UM-Flint doctoral nursing grads make clinical practice impact

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Three representatives from UM-Flint's School of Nursing sit around a conference table
From left to right: Marilyn McFarland, David M. French professor emerita; John Mailey, a 2023 Doctor of Nursing Practice graduate; and Hiba Wehbe-Alamah, professor of nursing, at the 49th Annual International Transcultural Nursing Society Conference in Charleston, South Carolina.

This December, 108 students from the University of Michigan-Flint's School of Nursing successfully completed Doctor of Nursing Practice programs (BSN or MSN to DNP and Graduate Nursing Certificates), one of the largest doctoral cohorts graduating from the school in recent years. 

As part of their studies, DNP students design, implement, evaluate and disseminate the results of quality improvement projects. These projects give students the flexibility to choose a topic in the broad health care field that is of particular interest to them. John Mailey's connection with Detroit led him to work with a local clinic in the city, while Robert Henison's experience in psychiatric care led to a focus on suicide prevention.

John Mailey

If you wonder what inspired Mailey to enter the nursing profession, one only has to look at his family: Mailey's grandmother, mother, and sister are all nurses.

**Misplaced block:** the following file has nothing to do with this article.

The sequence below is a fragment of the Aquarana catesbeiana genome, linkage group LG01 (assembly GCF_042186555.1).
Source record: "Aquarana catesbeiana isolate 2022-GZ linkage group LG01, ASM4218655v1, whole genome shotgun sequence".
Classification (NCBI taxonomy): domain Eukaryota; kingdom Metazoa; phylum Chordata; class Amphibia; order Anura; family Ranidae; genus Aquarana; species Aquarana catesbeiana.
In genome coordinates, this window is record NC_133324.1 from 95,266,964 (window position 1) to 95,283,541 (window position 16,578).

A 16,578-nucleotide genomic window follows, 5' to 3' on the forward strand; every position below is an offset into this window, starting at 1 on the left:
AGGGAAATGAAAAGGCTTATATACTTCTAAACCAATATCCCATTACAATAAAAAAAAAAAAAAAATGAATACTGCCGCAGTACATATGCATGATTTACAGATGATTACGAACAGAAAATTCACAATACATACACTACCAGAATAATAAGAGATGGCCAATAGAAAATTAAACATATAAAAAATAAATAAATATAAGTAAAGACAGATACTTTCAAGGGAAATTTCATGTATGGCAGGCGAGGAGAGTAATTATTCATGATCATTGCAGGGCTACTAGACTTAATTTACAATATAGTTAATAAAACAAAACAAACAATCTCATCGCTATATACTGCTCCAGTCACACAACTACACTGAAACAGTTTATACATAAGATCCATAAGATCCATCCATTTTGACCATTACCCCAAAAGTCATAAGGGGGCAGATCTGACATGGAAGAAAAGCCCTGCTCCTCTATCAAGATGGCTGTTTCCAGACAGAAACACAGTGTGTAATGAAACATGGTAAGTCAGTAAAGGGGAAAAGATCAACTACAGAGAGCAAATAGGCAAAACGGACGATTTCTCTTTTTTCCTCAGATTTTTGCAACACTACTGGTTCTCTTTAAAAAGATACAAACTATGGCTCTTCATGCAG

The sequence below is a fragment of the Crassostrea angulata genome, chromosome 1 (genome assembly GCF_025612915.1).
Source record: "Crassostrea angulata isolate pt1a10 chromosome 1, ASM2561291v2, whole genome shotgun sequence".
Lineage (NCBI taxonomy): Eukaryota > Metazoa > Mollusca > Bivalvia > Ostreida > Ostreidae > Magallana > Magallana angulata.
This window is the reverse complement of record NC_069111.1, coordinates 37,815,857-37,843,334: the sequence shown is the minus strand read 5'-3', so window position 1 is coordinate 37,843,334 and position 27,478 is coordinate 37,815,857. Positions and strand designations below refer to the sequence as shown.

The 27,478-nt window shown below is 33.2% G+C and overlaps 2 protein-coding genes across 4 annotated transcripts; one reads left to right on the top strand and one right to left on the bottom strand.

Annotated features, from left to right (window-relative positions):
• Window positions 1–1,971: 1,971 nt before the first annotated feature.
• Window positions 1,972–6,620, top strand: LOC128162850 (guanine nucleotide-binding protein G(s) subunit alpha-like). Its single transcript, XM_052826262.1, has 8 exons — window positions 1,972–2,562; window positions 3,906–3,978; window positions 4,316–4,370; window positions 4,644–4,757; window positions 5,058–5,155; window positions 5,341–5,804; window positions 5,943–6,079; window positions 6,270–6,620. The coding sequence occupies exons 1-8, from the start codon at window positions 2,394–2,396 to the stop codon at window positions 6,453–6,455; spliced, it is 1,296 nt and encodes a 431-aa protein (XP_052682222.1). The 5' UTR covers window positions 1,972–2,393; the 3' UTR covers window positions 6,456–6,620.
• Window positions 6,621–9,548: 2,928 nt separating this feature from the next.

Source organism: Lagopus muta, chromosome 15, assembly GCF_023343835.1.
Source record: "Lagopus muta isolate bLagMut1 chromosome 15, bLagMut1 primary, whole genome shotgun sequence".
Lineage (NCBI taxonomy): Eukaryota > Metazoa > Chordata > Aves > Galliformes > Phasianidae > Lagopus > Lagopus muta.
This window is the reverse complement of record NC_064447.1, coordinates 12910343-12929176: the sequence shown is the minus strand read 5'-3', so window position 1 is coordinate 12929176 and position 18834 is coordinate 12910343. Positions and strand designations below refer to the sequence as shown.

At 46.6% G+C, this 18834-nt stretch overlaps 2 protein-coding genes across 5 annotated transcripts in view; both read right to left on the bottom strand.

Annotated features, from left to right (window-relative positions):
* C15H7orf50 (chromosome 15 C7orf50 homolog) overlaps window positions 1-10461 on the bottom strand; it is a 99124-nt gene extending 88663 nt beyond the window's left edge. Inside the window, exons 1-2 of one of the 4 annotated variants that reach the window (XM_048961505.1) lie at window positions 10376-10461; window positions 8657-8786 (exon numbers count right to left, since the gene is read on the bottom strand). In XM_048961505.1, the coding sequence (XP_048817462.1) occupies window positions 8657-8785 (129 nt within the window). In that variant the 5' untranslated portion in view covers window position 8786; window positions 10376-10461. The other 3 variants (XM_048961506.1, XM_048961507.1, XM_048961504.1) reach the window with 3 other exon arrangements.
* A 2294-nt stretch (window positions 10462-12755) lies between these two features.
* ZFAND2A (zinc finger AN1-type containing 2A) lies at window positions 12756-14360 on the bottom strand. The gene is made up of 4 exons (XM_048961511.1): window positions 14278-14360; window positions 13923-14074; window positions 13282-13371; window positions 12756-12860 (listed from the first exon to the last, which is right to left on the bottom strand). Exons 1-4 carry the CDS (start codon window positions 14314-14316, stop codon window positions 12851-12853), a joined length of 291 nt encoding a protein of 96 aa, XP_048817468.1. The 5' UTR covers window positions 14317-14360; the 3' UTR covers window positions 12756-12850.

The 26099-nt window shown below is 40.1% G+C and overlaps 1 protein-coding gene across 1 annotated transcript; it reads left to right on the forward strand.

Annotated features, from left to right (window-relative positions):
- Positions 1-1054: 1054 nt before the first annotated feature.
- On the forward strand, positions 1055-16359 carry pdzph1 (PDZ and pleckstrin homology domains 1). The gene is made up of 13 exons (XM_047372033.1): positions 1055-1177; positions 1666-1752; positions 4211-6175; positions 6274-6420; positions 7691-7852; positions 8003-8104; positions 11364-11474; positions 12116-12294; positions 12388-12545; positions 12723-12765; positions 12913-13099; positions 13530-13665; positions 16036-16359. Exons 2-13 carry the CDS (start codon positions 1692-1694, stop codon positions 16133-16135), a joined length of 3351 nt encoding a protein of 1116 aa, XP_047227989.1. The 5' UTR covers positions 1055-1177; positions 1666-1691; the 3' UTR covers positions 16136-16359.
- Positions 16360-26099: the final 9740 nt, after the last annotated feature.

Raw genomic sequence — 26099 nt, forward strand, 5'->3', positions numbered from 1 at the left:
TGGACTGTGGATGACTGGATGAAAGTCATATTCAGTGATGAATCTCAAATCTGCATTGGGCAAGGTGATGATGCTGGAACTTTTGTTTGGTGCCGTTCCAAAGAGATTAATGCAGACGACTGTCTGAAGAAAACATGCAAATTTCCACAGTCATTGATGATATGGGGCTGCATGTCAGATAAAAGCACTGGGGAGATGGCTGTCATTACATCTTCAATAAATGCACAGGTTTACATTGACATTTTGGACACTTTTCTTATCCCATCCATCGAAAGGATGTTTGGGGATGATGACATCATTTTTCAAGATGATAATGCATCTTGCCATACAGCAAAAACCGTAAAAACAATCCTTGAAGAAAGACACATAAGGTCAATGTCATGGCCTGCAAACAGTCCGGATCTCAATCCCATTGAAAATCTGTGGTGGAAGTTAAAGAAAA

"It's a family affair. Health care has always been my passion and I love science. I'm more of an extroverted person. That's why I became a nurse." 

Mailey owns a community primary care clinic and continued working as a nurse practitioner while enrolled in the MSN-DNP program.

A strong connection with his hometown of Detroit led him (in partnership with classmate Yejin Kim who co-led this QI project) to examine how primary care providers and staff at a local community clinic increased the number of referrals in diabetic African American patients. He also looked at the subsequent increase in patient acceptance of referrals leading to greater utilization of diabetes self-management and support resources and improvement in diabetes management. In addition, as a result of this QI project, several health care providers in the local clinic received training in transcultural health care.

Mailey and Kim used the "Theory of Culture Care Diversity and Universality" as a theoretical framework for their QI project. Mailey commented that understanding and respecting patients' cultural backgrounds, beliefs, and practices is crucial for providing effective culturally sensitive and congruent care. 

"The average age of my patients is 54 and quite a few of them have diabetes which can be mitigated by lifestyle changes," he said. "Leininger's culture care modes helped me look at people who don't want their culture invaded but need to make lifestyle changes and as a result, I was able to accommodate their needs while preserving their important cultural values and traditions."

Under the mentorship of three SON faculty – Barbara Kupferschmid, Hiba Wehbe-Alamah and Marilyn McFarland – Mailey and Kim presented their findings in a poster titled "Transcultural Implementation of the Diabetes Self-Management Education and Support Program with African American Patients" at the 49th Annual Transcultural Nursing Society Conference in Charleston, South Carolina.